LONDON — As she was waiting for The Killers to arrive on stage at a music festival in London last month, Gina Martin says she noticed two men nearby looking at a picture of a woman’s crotch on a phone screen.
The freelance writer from London says she could barely believe it when she realized the skirt and underwear displayed were hers.
The image had been taken moments before and captured “my legs, my thighs, my crotch,” said Martin. “I knew it was me straight away because of what I was wearing.”
Martin, 25, had just become a victim of what is known as "upskirting."
She quickly alerted nearby police officers who then questioned the two men she told them had snapped the photo. Although Martin says the officers were helpful and empathetic, she says they warned her there might not be much they’d be able to do about it.
Five days later, she says she received a phone call from police saying they were closing the case.
Martin says she has since learned that under English law there is no specific legislation designed to deal with “upskirting” or “downblousing” — where mobile phones or cameras are used to surreptitiously photograph woman underneath their clothing in public without consent.
Martin has since garnered significant attention in the British press over her case, as well as the support of public figures.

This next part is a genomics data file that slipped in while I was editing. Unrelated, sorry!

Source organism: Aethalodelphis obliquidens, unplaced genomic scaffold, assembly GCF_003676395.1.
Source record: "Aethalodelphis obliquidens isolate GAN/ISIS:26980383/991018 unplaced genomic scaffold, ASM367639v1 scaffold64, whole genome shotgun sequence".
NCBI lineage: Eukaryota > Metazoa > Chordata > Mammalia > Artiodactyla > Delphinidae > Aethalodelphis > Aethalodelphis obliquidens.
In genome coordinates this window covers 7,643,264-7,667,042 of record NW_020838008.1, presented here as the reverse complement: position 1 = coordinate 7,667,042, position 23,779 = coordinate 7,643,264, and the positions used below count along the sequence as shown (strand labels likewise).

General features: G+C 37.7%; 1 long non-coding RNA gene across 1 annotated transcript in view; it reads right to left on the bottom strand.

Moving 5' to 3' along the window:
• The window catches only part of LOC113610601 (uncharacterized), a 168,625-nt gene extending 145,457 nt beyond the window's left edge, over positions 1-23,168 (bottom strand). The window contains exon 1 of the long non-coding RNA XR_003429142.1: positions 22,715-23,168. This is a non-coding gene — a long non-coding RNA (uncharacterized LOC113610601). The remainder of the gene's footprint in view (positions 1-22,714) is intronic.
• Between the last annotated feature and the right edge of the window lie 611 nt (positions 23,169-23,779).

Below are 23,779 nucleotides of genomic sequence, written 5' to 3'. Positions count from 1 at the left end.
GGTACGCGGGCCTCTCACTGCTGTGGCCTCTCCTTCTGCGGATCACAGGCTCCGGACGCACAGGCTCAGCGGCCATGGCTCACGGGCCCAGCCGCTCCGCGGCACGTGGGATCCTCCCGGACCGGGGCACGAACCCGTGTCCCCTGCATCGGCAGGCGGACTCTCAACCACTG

Professor Clare McGlynn, an expert in legal regulation of image-based sexual abuse at Britain's Durham University, explains that England has laws that prevent voyeuristic images being taken in private settings like homes and changing rooms.
But because most upskirting takes place in public, no law clearly covers this activity.
When upskirting is prosecuted in England it is usually done under what is called “outraging public decency,” McGlynn continues. That means the charge is generally based on offense caused to the wider public who may have witnessed the act rather than for the harm caused to the person photographed.
But Martin believes this isn’t enough in an age when compromising or “creepy” images taken in a public place without permission can be shared instantly on social media or even uploaded to porn websites.
"I got so many messages from women who this has happened to"
London’s Metropolitan Police told NBC News in a statement they believed Martin’s case had initially been dealt with “in line with the victims wishes,” but that they had since “recontacted the victim and inquiries are ongoing.”
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The Met also stated that it “takes allegations of voyeurism seriously and does and will investigate them thoroughly.”
Martin says she is aware her case has been re-opened. But she has already resolved to take matters into her own hands by starting an online petition to raise awareness on the issue in the hope of pressurizing U.K. lawmakers to act.
At time of writing more than 60,000 people had signed on in support. If 100,000 sign up the issue will have to be offically considered for debate in the British parliament.
Yet Martin’s experiences are not unique and upskirting is far from just a U.K. problem.
The Japan Times reported police in Kyoto, Japan, were ramping up vigilance at train stations, temples and shrines last October amid reports of people trying to take photos of girls’ and women’s underwear in major tourist areas.
Singer Katy Perry accused photographers of trying to take photos up her skirt in much publicized incident in 2010, which resulted in her then-husband Russell Brand being arrested after a subsequent scuffle with photographers.